The Importance of Accountability

Brian sat on the edge of his bed. Tears welled up from inside his deep blue eyes. He was tired of the vicious cycle of fighting and failing. For months, he had been trying hard to defeat the sin pattern in his life, but sincere effort combined with sparse victory had led Brian to give discouragement the upper hand.

His mind drifted to his small accountability group that he met with every week. Really, his scenario was no different than most of theirs. All of them knew they seemed to be up against a brick wall–seemingly stalled in their battle for purity–and tomorrow’s meeting would be no different than the previous ones.

He could already imagine them, sitting in a small circle, empathizing with each other over their shortcomings from the previous week. But that was where it always seemed to end. What was wrong, and what needed to change? Or was this merely an impossible battle to overcome?

Accountability. For many of us, this word is likely to conjure images that are strikingly similar to Brian’s scenario. In many circles, accountability has often fallen into the “talk-therapy” category, rather than an honest and specific questioning one another in our fight against sin.

However, before diving into the importance of accountability and how that should look practically in a believer’s life, it is important that we step back and look at the role relationships play in the drama of redemption.

Relationships and Redemption

Timothy Lane and Paul Tripp, in their book, Relationships: A Mess Worth Making, say, “You cannot talk about human beings made in God’s image without talking about relationships. Yet it is often the first thing we overlook. Only when human beings live in community do we fully reflect the likeness of God.”

Part of being created in God’s image means that man was created for relationships. The church is one context in which we fulfill our desire for relationship. As believers, relationships are inevitable. Community is inescapable. God is a community, and being created in the image of God, we reflect His character.

Though man was created to desire relationships, we also need to be reminded that we live in a fallen world. By reading Genesis 3, we understand that sin hijacks all of life, including our relationships. This is vividly portrayed in the first relationships in Scripture. Sin turned Adam and Eve against God, resulting in separation (Genesis 3). Sin turned brother against brother, resulting in the first murder among humanity (Genesis 4). Throughout the storyline of Scripture and throughout all of history, sin continues to vividly remind us that life is broken and relationships don’t work as they were originally designed.

Sin painted a bleak picture for humanity but, in the gospel, believers have hope of moving past the brokenness that so often marks relationships to instead walk alongside each other in our struggles, calling each other to more Christ-like conduct. The good news of the gospel is that God in grace stepped down to humanity and, through Jesus, disarmed sin’s power. By his love, he recaptured relationships, first of all restoring that which was broken vertically, between God and man; secondly, restoring that which was broken horizontally within human relationships.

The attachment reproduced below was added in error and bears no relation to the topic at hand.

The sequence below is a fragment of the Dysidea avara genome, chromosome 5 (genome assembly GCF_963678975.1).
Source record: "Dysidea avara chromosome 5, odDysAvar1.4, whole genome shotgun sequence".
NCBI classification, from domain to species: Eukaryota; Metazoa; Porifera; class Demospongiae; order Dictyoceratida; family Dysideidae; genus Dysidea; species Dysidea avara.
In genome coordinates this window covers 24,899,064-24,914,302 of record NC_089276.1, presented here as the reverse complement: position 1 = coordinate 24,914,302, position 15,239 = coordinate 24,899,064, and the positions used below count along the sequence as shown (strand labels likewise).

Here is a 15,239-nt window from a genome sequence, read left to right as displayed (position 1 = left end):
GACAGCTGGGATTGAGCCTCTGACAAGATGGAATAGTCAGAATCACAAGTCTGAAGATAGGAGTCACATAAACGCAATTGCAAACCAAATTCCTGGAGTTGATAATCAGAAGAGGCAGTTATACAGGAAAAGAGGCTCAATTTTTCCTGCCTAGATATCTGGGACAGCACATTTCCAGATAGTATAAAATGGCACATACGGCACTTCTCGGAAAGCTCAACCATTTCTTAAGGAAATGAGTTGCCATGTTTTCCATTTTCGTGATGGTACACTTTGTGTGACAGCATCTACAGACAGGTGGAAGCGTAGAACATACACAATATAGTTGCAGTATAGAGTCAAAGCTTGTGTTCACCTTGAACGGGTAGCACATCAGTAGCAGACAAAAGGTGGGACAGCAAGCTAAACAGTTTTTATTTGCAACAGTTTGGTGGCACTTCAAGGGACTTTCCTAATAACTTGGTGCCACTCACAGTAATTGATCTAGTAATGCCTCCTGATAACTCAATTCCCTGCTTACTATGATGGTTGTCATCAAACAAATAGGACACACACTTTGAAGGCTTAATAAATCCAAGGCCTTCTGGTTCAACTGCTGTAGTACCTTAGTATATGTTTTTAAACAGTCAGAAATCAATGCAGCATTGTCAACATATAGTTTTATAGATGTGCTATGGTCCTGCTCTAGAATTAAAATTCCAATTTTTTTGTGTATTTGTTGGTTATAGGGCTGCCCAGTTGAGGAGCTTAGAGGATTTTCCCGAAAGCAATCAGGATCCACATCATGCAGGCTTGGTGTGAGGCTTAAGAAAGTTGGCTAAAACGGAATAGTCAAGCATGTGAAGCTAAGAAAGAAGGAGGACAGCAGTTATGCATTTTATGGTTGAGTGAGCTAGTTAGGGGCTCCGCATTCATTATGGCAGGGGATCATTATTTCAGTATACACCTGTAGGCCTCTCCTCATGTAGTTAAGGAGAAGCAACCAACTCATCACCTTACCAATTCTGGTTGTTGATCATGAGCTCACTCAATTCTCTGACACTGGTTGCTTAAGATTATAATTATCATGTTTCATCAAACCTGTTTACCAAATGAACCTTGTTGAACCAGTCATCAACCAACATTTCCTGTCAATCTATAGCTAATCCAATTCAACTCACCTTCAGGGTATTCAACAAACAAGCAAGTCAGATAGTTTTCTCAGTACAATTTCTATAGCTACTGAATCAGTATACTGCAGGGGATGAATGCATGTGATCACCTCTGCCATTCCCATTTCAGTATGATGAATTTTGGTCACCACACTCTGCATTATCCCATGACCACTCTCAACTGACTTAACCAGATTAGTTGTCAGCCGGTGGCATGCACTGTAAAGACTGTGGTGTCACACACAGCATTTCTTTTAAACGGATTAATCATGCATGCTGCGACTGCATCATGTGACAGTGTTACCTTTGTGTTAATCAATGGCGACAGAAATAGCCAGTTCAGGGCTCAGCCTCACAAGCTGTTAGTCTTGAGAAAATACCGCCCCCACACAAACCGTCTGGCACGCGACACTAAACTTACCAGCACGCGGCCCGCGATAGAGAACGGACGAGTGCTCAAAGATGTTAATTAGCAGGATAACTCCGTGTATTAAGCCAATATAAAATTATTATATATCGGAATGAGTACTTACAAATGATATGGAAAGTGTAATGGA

These relationships, when transformed by the gospel, are not merely a result of God’s grace, but are a means of his transforming grace in the lives of believers. The goal of this transformation is to continue to conform us into the glorious image of his Son, Jesus Christ (Romans 8:29). C.S. Lewis once remarked that Christ “works on us in all sorts of ways…But above all, He works on us through each other.”

Herein lies the reason for accountability. As members of the greater church community, believers have been called to mirror Christ to each other, calling each other away from sin and into a life of holiness.

We have established that man was created for relationships. One of the ways that relationships should happen in a Christian’s life is through the means of accountability. Paul, in Galatians 6:1-2, exhorts the believers to call each other back to holiness, should a brother or sister stray from the truth. “Brothers, if anyone is caught in any transgression, you who are spiritual restore him in a spirit of gentleness. Keep watch on yourself, lest you too be tempted. Bear one another’s burdens, and so fulfill the law of Christ.”

While talking about sin and personal struggles is hard and many times uncomfortable, the gospel reminds us that as a brotherhood, we are all sinners saved by grace. This gives us equality within our accountability group. James, in James 5:19-20, tells his readers that as believers, we need to call each other out of sin and in doing so, save our brother’s soul from death. This inevitably means then, that as a believer walking alongside a struggling brother or sister, I need to be intentional in the way that I call him out of his struggle and encourage him in his walk of holiness.